The Keynote Address was delivered by Mr. D.P. Chandrana, CII Green Co Assessor & Founder of DC Careerplus. He covered various aspects of green manufacturing and how the pulp and paper industry can integrate it. His speech could be divided into parts, wherein in the first part he bulleted various achievements and persisting challenges for the industry, “Earlier, our vision was confined to measuring BOD, COD, and TOC in effluents, and SPM in stacks. We have progressed a lot since then, for instance, our water consumption has been brought down to 30 kL per tonne from a high rate of 250 kL per tonne, and expansion of the bleaching sequence till the ozone level. However, we still have lingering issues, which have been heightened in the wake of a series of events- raw material availability, environmental regulations, Covid-19, the Russia-Ukraine war, and lack of manpower. We have reduced our electricity and steam consumption by 13.5 percent and 16 percent, respectively, but our average remains higher in comparison to the global average. The global average for electricity consumption globally is 1,000-1,100 kWh per tonne, while the Indian paper industry’s average is 1,400-1,500 kWh per tonne; the global steam consumption average is 7-9 kJ per tonne, and in India, it is 12-13 kJ per tonne.”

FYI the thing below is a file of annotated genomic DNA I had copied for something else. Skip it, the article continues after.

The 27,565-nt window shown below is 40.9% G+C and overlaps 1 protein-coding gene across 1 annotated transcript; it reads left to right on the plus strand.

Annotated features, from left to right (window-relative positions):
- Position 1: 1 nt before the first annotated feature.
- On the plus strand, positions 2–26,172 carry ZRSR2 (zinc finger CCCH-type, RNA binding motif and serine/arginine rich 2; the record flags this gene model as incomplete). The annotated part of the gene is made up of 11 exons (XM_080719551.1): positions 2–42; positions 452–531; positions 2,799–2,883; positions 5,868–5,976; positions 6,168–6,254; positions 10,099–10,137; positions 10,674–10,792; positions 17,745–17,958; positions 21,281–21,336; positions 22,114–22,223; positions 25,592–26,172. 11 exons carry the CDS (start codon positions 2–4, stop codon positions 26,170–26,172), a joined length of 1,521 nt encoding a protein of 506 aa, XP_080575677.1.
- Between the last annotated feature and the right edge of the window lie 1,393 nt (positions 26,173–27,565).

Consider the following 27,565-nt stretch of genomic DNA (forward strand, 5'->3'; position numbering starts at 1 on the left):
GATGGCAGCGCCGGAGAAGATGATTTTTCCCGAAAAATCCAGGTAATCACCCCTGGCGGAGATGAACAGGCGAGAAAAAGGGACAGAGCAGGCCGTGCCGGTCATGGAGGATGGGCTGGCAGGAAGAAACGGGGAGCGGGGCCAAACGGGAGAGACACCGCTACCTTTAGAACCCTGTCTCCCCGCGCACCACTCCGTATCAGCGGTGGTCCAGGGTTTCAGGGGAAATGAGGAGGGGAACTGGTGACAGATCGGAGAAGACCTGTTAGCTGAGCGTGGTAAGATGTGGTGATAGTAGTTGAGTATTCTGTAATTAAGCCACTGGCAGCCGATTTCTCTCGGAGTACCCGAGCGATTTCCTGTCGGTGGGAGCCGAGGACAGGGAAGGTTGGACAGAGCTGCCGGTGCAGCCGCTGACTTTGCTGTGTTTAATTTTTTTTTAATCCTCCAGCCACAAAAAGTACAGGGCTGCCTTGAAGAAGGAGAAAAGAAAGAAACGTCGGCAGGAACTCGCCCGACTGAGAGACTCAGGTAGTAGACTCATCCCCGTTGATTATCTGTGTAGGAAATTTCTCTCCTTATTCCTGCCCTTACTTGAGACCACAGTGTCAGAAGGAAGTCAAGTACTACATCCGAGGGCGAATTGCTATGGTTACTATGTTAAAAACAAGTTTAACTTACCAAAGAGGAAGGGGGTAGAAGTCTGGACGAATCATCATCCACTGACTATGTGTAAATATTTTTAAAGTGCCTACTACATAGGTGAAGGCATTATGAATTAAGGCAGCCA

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Mr. Chandrana’s second part of the speech was identifiable with solutions to integrate green manufacturing in the Indian pulp and paper industry, “We need to change our thoughts and mindset. We need to think renewable to lower our carbon footprint and must inventorize our greenhouse gas emissions, for instance, Scope 1 and 2 is alright but Scope 3 must be addressed properly. Integration of green manufacturing will require a community effort to create a circular effect, such as setting up of a green supply chain. We also need to promote certification and honest and transparent annual green reporting. Paper plants need to visualize themselves working without coal boilers in upcoming times so that they can work on reducing their dependency on fossil fuels.” He also relayed that the Government of India has allocated INR 19,700 crore toward the exploration of green hydrogen exploration as an alternative fuel.

Jayesh Ranjan